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"The world is a book, and those who do not travel read only one page."

—Saint Augustine (354-430) Christian church father, philosopher, bishop


National News From NPR

Who Are The Protesters Getting Arrested In Ferguson?  Thu, 21 Aug 2014 17:41:59 -0400
The violence at night in Ferguson, Mo., has calmed down for now. However, there have been more than 160 people arrested since the protests began. Police records offer a sense of who they are. 
Contagious Kisses? We Answer Your Questions About Ebola Recovery  Thu, 21 Aug 2014 17:25:00 -0400
Two Americans were released Thursday from an Atlanta hospital after treatment for Ebola. The news has generated a flurry of questions about what happens after you survive Ebola. So we asked the CDC. 
In Covering Foley's Killing, Media Outlets Face A Difficult Choice  Thu, 21 Aug 2014 17:09:00 -0400
The execution of the American journalist James Foley by ISIS casts new attention on how news organizations cover graphic violence, and how they cover the risks taken by their own colleagues and peers. 
ISIS 'Beyond Anything We've Seen,' Hagel Says  Thu, 21 Aug 2014 16:44:00 -0400
The secretary of defense says the extremists are well funded and organized and that he expects them to "regroup and stage an offensive" despite U.S. airstrikes. 
Vision Problems Increase The Risk Of Early Death In Older People  Thu, 21 Aug 2014 16:26:00 -0400
Older people whose visual acuity has slipped by just one line on the eye chart are more likely to die, researchers say. New glasses may be all it takes to maintain independence. Time for an eye exam? 
The Dynamics Of Demanding Ransom From Nations  Thu, 21 Aug 2014 16:10:27 -0400
Since the release of a video depicting the killing of American journalist James Foley, it has been revealed that the militant group Islamic State demanded millions of dollars for his freedom. Rukmini Callimachi of The New York Times explains how militant groups use ransom demands such as these for funding. 
Failed Foley Rescue Reveals Challenges Faced By U.S. Intelligence  Thu, 21 Aug 2014 16:10:27 -0400
Earlier in the summer, a U.S. raid failed to rescue American hostages in Syria, including journalist James Foley, who was executed in a video released this week by Islamist militants. The hostages were not where they were thought to be. NPR's Dina Temple-Raston discusses the limits on America's ability to gather intelligence in Syria, as well as the latest developments since Foley was killed.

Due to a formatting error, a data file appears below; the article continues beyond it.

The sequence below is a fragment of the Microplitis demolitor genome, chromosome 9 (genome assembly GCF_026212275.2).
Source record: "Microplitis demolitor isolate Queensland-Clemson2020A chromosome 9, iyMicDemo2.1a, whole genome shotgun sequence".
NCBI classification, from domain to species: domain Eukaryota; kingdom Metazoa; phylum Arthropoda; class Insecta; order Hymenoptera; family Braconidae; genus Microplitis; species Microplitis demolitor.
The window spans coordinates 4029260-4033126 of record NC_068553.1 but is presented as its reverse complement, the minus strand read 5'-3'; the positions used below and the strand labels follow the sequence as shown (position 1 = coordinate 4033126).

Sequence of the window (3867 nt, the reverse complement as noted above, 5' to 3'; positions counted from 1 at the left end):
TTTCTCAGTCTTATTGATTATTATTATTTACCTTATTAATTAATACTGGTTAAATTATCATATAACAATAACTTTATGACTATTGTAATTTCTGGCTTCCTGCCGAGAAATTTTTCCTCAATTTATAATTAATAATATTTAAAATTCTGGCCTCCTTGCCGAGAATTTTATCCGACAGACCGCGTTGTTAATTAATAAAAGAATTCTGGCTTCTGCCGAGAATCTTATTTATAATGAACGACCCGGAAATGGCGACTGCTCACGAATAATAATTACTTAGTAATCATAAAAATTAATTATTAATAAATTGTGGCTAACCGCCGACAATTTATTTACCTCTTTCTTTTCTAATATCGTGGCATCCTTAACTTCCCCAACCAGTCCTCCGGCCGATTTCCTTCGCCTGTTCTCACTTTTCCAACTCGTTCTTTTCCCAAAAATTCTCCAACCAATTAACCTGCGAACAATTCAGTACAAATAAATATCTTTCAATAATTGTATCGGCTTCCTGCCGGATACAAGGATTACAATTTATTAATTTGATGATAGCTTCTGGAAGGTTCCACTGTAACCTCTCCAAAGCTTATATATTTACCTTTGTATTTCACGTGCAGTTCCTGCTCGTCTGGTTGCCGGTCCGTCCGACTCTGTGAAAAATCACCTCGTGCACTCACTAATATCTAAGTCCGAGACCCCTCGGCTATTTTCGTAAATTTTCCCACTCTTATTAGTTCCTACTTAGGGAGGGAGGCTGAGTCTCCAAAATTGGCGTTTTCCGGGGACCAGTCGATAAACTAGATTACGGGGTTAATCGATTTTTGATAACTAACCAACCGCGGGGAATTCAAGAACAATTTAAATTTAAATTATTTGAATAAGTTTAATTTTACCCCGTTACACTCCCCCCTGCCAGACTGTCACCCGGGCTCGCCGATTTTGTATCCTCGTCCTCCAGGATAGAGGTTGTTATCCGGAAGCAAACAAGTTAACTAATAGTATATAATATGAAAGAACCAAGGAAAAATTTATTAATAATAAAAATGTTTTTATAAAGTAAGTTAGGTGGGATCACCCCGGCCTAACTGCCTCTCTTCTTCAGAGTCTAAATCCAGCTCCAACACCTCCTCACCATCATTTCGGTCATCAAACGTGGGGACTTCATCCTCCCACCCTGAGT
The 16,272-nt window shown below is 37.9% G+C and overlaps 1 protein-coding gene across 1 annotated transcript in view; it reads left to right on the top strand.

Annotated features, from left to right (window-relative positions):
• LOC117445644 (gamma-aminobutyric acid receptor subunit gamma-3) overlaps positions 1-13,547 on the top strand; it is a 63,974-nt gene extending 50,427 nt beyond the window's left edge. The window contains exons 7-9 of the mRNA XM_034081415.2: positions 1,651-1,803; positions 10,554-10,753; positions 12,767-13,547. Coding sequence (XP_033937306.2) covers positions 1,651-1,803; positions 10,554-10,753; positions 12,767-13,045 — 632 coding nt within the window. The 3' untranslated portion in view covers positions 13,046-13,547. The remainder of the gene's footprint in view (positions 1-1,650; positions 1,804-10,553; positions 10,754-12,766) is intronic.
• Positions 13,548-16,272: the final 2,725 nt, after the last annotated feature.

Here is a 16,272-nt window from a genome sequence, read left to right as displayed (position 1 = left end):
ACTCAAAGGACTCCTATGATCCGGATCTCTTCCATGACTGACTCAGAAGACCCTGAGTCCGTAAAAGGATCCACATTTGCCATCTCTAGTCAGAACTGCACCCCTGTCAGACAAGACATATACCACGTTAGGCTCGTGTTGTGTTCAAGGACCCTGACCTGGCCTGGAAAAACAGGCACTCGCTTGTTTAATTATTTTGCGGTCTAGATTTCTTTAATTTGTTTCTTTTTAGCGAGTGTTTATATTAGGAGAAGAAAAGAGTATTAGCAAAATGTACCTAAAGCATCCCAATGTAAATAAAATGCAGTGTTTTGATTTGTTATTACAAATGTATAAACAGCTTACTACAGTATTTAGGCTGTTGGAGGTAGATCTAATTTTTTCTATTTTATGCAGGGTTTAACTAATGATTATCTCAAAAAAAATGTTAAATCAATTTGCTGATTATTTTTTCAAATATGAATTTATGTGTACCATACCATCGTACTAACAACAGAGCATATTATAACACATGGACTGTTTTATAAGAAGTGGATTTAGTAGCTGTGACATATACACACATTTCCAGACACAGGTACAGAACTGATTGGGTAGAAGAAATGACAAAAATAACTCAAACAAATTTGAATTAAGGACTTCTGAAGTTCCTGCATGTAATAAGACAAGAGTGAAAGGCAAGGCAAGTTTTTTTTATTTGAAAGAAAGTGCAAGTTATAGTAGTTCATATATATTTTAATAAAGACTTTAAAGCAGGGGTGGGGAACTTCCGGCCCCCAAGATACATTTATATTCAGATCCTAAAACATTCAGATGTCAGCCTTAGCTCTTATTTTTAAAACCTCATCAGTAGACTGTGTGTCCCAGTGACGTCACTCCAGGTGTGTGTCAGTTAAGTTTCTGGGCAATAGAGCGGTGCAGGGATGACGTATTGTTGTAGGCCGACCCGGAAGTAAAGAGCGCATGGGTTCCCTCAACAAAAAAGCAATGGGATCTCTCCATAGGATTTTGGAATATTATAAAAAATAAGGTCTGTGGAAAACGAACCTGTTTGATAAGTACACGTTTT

American Ebola Patients Leave Atlanta Hospital Healthy  Thu, 21 Aug 2014 16:10:27 -0400
Two U.S. missionaries who caught the Ebola virus in Liberia have been discharged from an Atlanta hospital after fully recovering. They were the first known Ebola patients flown to the U.S. for treatment. Both received an experimental drug called ZMapp, but it remains unclear what role that treatment played in their recovery. 
One Woman's 'Pay It Forward' Moment Inspires 11 Hours Of Kindness  Thu, 21 Aug 2014 16:10:00 -0400
At a drive-through Starbucks in St. Petersburg, Fla., a chain of generosity included hundreds of customers. 
North Carolina Senate Race Shapes Up As Unpopularity Contest  Thu, 21 Aug 2014 16:10:00 -0400
One of the most expensive Senate races this year is in North Carolina, where Democratic incumbent Kay Hagen is trying to keep her job. Her approval numbers are dismal, but so are those for her GOP opponent, North Carolina House Speaker Thom Tillis. 
McDonnell Takes The Stand, Founding Defense On Marital Dysfunction  Thu, 21 Aug 2014 16:10:00 -0400
In the corruption trial of Virginia Gov. Bob McDonnell and his wife, McDonnell took the stand as a witness. Jeff E. Schapiro, politics columnist for the Richmond Times-Dispatch, discusses the testimony with Robert Siegel. 
The Quandary At Jackson Hole: Is It Time To Step Back From Stimulus?  Thu, 21 Aug 2014 16:10:00 -0400
With the economy showing signs of positive momentum, the Federal Reserve is facing familiar questions at its monetary symposium in Jackson Hole, Wyo. Chief among these: Are interest rates too low? Robert Siegel asks Alan Blinder of Princeton University. 
Bank Of America Settles With Feds And States For Record Amount  Thu, 21 Aug 2014 16:10:00 -0400
In the latest fallout from misdeeds leading up to the financial crisis, Bank of America has agreed to a record $16.65 billion deal with federal and state governments. The deal helps the bank avoid prosecution for the fraudulent sale of toxic mortgage-backed securities to investors. 
Lawyers, Ready Your Pens: November Elections Could Mean Recounts  Thu, 21 Aug 2014 16:10:00 -0400
With the electorate as polarized as ever and the promise of plenty of close House and Senate elections this November, lawyers are already preparing for the recounts that are almost certain to follow. 
Ferguson Turns Lens On Police-Involved Killings, But Some Facts Are Few  Thu, 21 Aug 2014 16:10:00 -0400
The aftermath of the police shooting in Ferguson, Mo., has focused attention on police-involved killings more broadly in the U.S. But statistics on shootings by police are scarce. To learn why, Audie Cornish speaks with David Klinger, an associate professor at the University of Missouri in St. Louis.